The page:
English-born US classics scholar and author. He earned his PhD at Yale University in 1948 and taught classics there (1948–61). He later served as the founding director of the Center for Hellenic Studies, an affiliate of Harvard University based in Washington, DC (1961–85).
Knox established his reputation with lucid prose in his first book Oedipus at Thebes: Sophocles' Tragic Hero and His Time (1957). He later edited The Norton Book of Classical Literature (1993), a widely used anthology for US students. Other books include The Heroic Temper: Studies in Sophoclean Tragedy (1980), Word and Action: Essays on the Ancient Theatre (1980), and The Oldest Dead White European Males and Other Reflections on the Classics (1993). In addition to his articles, reviews, and translations, he wrote introductions to modern translations of Homer's The Iliad (1990) and The Odyssey (1996), and Virgil's The Aeneid (2006).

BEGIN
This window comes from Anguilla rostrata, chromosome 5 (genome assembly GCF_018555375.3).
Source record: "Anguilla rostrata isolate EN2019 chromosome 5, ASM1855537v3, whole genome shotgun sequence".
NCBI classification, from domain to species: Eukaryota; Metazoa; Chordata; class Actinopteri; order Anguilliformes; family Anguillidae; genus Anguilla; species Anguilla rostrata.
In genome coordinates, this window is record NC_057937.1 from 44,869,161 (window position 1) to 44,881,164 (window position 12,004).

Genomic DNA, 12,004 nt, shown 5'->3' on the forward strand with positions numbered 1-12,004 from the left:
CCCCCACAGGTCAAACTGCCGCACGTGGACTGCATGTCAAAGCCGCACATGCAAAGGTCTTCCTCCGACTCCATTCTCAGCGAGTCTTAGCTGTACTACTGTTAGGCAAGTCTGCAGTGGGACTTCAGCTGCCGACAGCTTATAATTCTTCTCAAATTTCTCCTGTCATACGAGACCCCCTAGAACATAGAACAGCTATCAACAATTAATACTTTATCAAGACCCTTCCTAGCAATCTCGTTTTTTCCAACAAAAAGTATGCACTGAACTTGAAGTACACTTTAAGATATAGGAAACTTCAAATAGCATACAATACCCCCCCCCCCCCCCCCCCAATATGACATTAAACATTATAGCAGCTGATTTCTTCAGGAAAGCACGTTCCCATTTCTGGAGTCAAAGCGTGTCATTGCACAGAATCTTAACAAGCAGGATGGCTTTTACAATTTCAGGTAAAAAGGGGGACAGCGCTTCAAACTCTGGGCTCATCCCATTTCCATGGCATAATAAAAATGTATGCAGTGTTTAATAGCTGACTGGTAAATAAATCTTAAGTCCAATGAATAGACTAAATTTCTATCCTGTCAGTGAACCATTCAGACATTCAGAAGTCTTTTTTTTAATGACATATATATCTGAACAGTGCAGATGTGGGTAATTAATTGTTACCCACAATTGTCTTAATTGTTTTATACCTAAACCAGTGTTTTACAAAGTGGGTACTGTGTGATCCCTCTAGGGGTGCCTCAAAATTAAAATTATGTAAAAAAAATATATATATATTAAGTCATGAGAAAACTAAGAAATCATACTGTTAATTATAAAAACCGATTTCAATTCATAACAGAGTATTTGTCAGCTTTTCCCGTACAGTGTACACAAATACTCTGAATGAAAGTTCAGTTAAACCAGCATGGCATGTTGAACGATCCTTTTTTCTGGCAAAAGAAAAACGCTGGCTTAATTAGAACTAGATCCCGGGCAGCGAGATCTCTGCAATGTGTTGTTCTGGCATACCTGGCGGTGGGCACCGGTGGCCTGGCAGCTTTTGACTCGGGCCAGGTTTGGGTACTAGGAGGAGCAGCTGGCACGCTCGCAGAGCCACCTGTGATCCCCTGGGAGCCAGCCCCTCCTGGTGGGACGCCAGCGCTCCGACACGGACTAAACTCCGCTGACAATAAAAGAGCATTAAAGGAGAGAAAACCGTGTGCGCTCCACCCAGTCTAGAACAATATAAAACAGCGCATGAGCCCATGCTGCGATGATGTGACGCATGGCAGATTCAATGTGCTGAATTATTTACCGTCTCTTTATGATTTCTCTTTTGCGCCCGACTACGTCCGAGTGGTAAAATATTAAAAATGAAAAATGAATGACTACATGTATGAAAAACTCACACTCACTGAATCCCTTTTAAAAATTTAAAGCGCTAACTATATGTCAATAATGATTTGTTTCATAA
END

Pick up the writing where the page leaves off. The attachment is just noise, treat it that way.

Knox was born in Bradford, England. He gained his BA at St John's College, Cambridge University, England, in 1936, after which he went to Spain and fought (and was wounded) with the International Brigade in the Civil War. He emigrated to the USA in 1939. While serving with the US Army in Europe during World War II (1942–45), he became a US citizen in 1943, and was awarded two Bronze Stars and the French croix de guerre.
While pursuing his academic career, Knox wrote the script for and performed in four films for educational television on Sophocles's Oedipus the King; these films are still used in classrooms throughout the USA. He was the assistant editor and a contributor to Volume I of the Cambridge History of Classical Literature (1985).